". . . little shall I grace my cause

In speaking for myself. Yet, by your gracious patience,

I will a round unvarnish'd tale deliver . . ."

(William Shakespeare's Othello, I.iii.88-90)

Sunday, April 12, 2009

Easter Wrap-Up

Phew! Nine liturgies in four days, and I was at eight of them, four this morning alone! I am pooped, and I did nothing compared to the Cantor. I only had to play piano or organ on a few choir numbers (Yes, I really played organ! No feet, though). My dearest has been burning the candle at both ends for days now, rehearsing soloists and groups large and small, practicing organ, proofreading bulletins, setting up equipment, and making sure all kinds of people are in the right place at the right time. As Pastor said this morning, "Honey, I don't know how you do it." (Okay, okay, so Pastor didn't call him "Honey," but the sentiment was the same.)

I was up too late last night. We didn't get home until about 9:30, and between getting Evan settled down, doing some house tasks, setting up the coffee for the morning (can't forget the coffee!) and blogging about Easter Vigil, I didn't get to bed until about 11:30. The alarm went off at 4:45 a.m., and by 6:00 Phil, Trevor and I were en route to church for our 6:10 a.m. choir warm-up call. (Caitlin stayed home with Evan, who was picked up a few hours later by Pastor's wife; the bad news is that Caitlin is still running a fever and had to stay home.)

Services were at 6:30, 8:30, 10:00 and 11:30; the first three included adult choir and full brass, and the 11:30 service featured children's choir and youth brass. Easter breakfast was served from 7:00 to 10:00, and an Easter egg hunt was staged on the church grounds at 10:45 a.m. We were blessed with a slightly cool but beautifully sunny day for the hunt.

Here are some of the hunters waiting for the starting "gun." (Evan is in stripes in the front; notice he is the only child in short sleeves. He had a coat but his space cadet of a mom left it inside.)

The hunt is on!

Found one!

Me and the Cantor, a little bleary-eyed after a long morning, but still not looking too bad if I do say so myself.

It was a stunning morning. The choirs and musicians outdid themselves, but far more important, the Easter Gospel was read and preached and the Lord's faithful fed at His table. From where I sat, there were only two downsides to the day. One, already mentioned, was that my daughter did not get to attend any Easter services. She came down with a fever Friday night and in fact sang her solo (see Good Friday post) while rapidly going down hill. She has been in bed ever since. When I called her from church this morning to check in, she started crying on the phone, devastated that she was missing worship this weekend, of all weekends. She wanted to run, like Peter and John, to the tomb to find her Lord! I told her that whether she was at church or home in bed, she could rejoice that Christ is risen! She responded as Christians throughout the ages always have: "He is risen indeed! Alleluia!"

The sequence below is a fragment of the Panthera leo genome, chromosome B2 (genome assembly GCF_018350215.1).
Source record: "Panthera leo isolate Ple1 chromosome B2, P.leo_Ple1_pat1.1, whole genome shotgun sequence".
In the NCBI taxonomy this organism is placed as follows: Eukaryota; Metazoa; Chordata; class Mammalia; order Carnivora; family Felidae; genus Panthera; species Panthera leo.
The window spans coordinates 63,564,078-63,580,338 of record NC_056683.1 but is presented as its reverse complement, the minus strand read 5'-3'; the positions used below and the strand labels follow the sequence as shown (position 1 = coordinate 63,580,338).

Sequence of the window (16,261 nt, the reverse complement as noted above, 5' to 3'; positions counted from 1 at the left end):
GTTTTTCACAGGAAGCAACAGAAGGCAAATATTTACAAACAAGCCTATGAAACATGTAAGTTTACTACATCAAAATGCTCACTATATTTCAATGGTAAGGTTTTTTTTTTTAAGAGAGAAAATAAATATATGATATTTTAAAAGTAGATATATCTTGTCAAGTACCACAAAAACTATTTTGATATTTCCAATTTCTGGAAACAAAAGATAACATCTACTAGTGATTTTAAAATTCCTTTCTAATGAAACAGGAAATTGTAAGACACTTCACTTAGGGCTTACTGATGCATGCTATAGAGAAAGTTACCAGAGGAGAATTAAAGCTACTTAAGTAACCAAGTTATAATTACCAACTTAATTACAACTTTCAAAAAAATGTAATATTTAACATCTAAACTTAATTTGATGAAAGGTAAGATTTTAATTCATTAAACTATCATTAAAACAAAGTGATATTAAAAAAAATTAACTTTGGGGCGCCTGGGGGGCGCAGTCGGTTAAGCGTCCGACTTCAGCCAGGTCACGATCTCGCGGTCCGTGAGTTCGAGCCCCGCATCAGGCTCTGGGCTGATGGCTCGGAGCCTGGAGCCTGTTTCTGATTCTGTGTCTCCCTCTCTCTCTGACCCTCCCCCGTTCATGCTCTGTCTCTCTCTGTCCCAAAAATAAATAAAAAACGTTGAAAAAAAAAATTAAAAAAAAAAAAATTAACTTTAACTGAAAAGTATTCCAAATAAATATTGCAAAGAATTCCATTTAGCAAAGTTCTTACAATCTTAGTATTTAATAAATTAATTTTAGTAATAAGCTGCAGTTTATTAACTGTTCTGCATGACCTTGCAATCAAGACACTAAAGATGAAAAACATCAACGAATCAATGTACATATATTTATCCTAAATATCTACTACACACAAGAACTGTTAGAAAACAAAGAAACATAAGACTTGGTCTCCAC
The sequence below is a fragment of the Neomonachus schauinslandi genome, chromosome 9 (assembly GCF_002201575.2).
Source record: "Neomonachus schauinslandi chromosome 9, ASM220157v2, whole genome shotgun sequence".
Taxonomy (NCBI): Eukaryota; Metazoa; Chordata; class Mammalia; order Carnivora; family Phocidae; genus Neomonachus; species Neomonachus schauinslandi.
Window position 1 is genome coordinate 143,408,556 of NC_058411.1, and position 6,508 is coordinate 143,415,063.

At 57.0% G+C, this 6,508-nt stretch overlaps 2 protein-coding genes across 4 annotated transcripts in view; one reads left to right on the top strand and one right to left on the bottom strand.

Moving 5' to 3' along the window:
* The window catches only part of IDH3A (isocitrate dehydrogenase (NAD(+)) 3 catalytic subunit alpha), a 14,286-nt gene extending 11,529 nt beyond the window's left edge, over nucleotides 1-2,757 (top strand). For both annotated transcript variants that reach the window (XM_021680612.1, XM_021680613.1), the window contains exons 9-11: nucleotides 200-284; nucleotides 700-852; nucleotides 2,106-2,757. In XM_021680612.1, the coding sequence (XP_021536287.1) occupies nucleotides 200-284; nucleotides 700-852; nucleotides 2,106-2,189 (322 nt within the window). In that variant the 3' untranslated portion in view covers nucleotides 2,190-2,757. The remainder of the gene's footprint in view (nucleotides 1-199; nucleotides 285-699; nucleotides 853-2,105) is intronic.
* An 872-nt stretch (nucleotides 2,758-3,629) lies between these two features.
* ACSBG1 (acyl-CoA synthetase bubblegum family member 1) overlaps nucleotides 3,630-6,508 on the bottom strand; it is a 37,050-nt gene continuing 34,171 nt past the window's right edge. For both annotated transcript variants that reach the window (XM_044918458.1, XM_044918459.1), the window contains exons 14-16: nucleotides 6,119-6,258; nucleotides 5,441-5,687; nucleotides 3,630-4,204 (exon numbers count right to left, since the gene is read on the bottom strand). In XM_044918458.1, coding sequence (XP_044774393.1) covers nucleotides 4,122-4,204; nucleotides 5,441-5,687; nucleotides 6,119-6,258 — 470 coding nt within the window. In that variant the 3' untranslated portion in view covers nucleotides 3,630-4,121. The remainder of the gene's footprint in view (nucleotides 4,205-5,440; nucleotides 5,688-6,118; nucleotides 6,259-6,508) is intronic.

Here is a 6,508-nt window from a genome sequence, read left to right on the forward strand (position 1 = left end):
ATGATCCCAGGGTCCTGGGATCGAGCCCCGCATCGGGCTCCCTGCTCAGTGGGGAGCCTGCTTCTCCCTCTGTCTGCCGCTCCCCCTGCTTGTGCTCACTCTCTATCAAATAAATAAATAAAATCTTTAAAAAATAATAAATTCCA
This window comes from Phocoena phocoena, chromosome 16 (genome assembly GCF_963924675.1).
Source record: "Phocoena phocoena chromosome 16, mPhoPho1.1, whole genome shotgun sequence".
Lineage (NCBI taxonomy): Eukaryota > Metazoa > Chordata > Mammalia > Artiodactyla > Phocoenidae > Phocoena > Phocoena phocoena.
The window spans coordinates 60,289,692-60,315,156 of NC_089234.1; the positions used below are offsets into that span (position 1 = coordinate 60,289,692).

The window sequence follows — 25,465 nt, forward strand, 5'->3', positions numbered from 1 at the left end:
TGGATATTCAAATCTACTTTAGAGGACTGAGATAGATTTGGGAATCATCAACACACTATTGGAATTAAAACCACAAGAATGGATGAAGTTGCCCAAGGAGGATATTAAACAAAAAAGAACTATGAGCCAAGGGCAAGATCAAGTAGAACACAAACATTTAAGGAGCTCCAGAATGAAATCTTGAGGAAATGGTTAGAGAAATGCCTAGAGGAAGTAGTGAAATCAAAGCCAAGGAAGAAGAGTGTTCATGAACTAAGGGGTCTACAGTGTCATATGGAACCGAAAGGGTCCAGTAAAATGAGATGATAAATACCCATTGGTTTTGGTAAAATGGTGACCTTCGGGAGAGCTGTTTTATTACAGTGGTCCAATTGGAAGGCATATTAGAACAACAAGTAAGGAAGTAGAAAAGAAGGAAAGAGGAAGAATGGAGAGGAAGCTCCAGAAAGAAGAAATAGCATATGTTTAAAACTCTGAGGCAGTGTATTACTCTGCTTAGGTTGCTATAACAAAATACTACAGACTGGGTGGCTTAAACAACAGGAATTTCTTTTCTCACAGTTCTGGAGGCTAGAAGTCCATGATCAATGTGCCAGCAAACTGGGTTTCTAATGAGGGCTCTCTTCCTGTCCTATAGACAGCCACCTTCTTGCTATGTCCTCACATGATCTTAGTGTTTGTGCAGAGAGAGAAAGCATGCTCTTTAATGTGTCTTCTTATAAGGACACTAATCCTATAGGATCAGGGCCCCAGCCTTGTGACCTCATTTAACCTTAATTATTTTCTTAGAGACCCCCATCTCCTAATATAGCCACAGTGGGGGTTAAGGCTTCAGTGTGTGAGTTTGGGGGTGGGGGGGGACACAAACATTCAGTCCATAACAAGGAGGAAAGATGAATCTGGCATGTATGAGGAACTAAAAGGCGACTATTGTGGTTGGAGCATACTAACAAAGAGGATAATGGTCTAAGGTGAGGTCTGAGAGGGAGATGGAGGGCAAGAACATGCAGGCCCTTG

The second not merely sad but tragic event was the death of one of our congregation's elders on Good Friday. He was only 42 years old and had suffered for years from a tumor pressing on his spine. Even people in our congregation who did not know him well recognized him as the smiling sacristan that did not let the need for a cane prevent him from assisting with Communion. Neil was one of those people whose cheerful outlook in the face of great adversity is an example of faith for us all. Over the years he experienced several periods of responsiveness to treatment, but finally the cancer was responsive no more, and Neil went to be with his Savior. He is survived by his wife Holly and an 8-year-old daughter, Laura.

The moment of Neil's death came during the Communion liturgy of our Friday afternoon service; when I heard a bell ringing during the Words of Institution I had a flashback to my Roman Catholic days, when bells ringing during Communion were a matter of course. This bell, however, was Pastor's cell phone, which he had forgotten to turn off before church. I can't help wondering if the Holy Spirit had a hand in that oversight. It turned out the call was from Holly, letting Pastor know that Neil's earthly battle was over. There were many tears shed this morning as news of Neil's death spread, but they were tears not just of grief but also of great joy, for there is no doubt in the mind of anyone who knew this steadfast layman that he is today enjoying eternity with his Father in heaven. And because of Jesus' victory on the cross, we who cling to that cross can join Neil and all the saints in heaven and on earth in saying, "Oh grave, where is thy victory? Oh death, where is thy sting?"

We got home at about 1:30. Lunch was frozen pizza. Then the grown-ups enjoyed a nap. Now I am enjoying the sounds of Evan and his dad having a water gun fight in the back yard. Does it get any better? To all my readers: a most blessed Easter season to you. And to think the celebration has just begun!


Dakotapam said...

Cheryl, I'm exhausted reading that! We're still rather abbreviated as to number of services here, as our congregation has been worshipping less than a year, so this Easter was restful, but less so than last year, which was a bit TOO relaxing! Thanks for sharing!

Elephantschild said...

Prayers ascending for Holly and Laura. How very sad for them.

mm1985 said...

The dress looked lovely on you, just as I knew it would! Sounds like a wonderful Easter morning. I am so sorry Caitlin was sick..I don't blame her crying..i would have too.

Prayers for Holly and Laura...I'm glad they have a good church family to help them through this time.

atara said...

Your enjoyment and appreciation of liturgy is so refreshing!